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« Reply #5 on: September 25, 2012, 12:11:02 PM »

In Protestant, God forgiving our sins means our sin is covered by the blood of Christ. He no longer see our sins. He no longer show angry toward us. He no longer want to punish our wickedness and  kill us anymore. He starts to love us again.


What does 'God's forgiveness' mean in orthodox church?

He no longer want to punish our wickedness and  kill us anymore.

We don't think this was ever true so the Protestant antidote to what is seen as an angry, murderous God is nonsensical to us.

This is how protestant understand of Gospel:

All men in this world are all sinful. All men are the sinners.
 
Because God is righteouness and holiness, He cannot tolerate sin.Because God is righeouness and holiness, he cannot simply forgive our sin. Because God is righteouness and holiness, no matter how much righteouness works men done still cannot appease God's wrath after men sin. He must punish and destroy all sinners, e.g all men in the world.Due to our sins, All people in this world deserve to be killed by God.

However, God is also love, so He sent his only son to the world and saved  us. At the cross, Father poured out full of wrath , abondoned and even killed his son.Due to the holiness and rightouness of God has been satisfied by the sacrifice of Christ, God accept the men again and give us chance to love Him. If a man believe the work that Jesus has done on cross, Jesus' blood that sheded on cross would cover us. He or she now become righteouness in the blood of Christ as God cannot see our sin.Thus, God are willing to forgive all our sin now and we can get into heaven . We are saved.

This is how protestant understand of salvation and forgiveness. Very horrible and strange......( Although I am still a Protestant now)


( God seems like a killers and murders, has a hobby of destroying his creations) Cry Huh Embarrassed
« Last Edit: September 25, 2012, 12:21:11 PM by walter1234 » Logged
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« Reply #6 on: September 25, 2012, 12:47:39 PM »

This is how protestant understand of Gospel:

All men in this world are all sinful. All men are the sinners.
 
Because God is righteouness and holiness, He cannot tolerate sin.Because God is righeouness and holiness, he cannot simply forgive our sin. Because God is righteouness and holiness, no matter how much righteouness works men done still cannot appease God's wrath after men sin. He must punish and destroy all sinners, e.g all men in the world.Due to our sins, All people in this world deserve to be killed by God.

However, God is also love, so He sent his only son to the world and saved  us. At the cross, Father poured out full of wrath , abondoned and even killed his son.Due to the holiness and rightouness of God has been satisfied by the sacrifice of Christ, God accept the men again and give us chance to love Him. If a man believe the work that Jesus has done on cross, Jesus' blood that sheded on cross would cover us. He or she now become righteouness in the blood of Christ as God cannot see our sin.Thus, God are willing to forgive all our sin now and we can get into heaven . We are saved.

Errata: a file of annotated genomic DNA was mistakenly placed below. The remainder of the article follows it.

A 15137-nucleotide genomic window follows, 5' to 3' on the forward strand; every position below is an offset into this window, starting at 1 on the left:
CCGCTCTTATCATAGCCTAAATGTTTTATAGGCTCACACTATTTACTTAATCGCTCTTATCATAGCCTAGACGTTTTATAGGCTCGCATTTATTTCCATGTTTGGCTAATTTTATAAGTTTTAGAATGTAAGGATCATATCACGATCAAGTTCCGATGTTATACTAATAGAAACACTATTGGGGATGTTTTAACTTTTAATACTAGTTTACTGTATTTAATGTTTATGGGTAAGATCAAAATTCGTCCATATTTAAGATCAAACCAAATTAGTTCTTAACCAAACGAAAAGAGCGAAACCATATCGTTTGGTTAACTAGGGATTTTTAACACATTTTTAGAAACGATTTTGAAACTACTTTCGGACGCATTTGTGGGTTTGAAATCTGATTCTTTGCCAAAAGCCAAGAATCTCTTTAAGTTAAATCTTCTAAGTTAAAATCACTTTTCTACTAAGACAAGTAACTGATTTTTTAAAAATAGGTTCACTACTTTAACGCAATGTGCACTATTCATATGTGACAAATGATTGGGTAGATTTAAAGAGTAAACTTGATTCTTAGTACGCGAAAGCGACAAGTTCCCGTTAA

This is how protestant understand of salvation and forgiveness. Very horrible and strange......( Although I am still a Protestant now)


( God seems like a killers and murders, has a hobby of destroying his creations) Cry Huh Embarrassed

This is not the God that we as Orthodox recognize and not a loving one for sure.
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« Reply #7 on: September 25, 2012, 01:51:04 PM »

Surely the nub of the matter is this - that we western Christians emphasise forgiveness, whilst believing in 'Christus Victor', whereas you eastern Christians emphasis 'Christus Victor' (Christum Victorem, if you wish), but believe in forgiveness. Both are true; both in fact should receive equal emphasis from us both - but they don't. Who, after all, can hold in proper balance the whole mystery of our redemption and salvation?
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« Reply #8 on: September 25, 2012, 07:54:26 PM »

Surely the nub of the matter is this - that we western Christians emphasise forgiveness, whilst believing in 'Christus Victor', whereas you eastern Christians emphasis 'Christus Victor' (Christum Victorem, if you wish), but believe in forgiveness. Both are true; both in fact should receive equal emphasis from us both - but they don't. Who, after all, can hold in proper balance the whole mystery of our redemption and salvation?

I'm glad to see you back posting after a little "drought."

I think the Orthodox Church emphasizes forgiveness and victory equally. Likewise, the Cross and the Resurrection are emphasized equally. From a Western Christian perspective, this can often seem like the victory aspect is being emphasized more than forgiveness, simply because most Western Christians are not used to that degree of emphasis being placed on the victory aspect. Evangelicals are an exception, since they tend to lay special emphasis on Christ's death as a victory, although the Resurrection can be rarely mentioned even in Evangelical circles.
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walter1234
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« Reply #9 on: September 26, 2012, 03:57:54 AM »

I still cannot understand what God's forgiveness mean in orthodox church.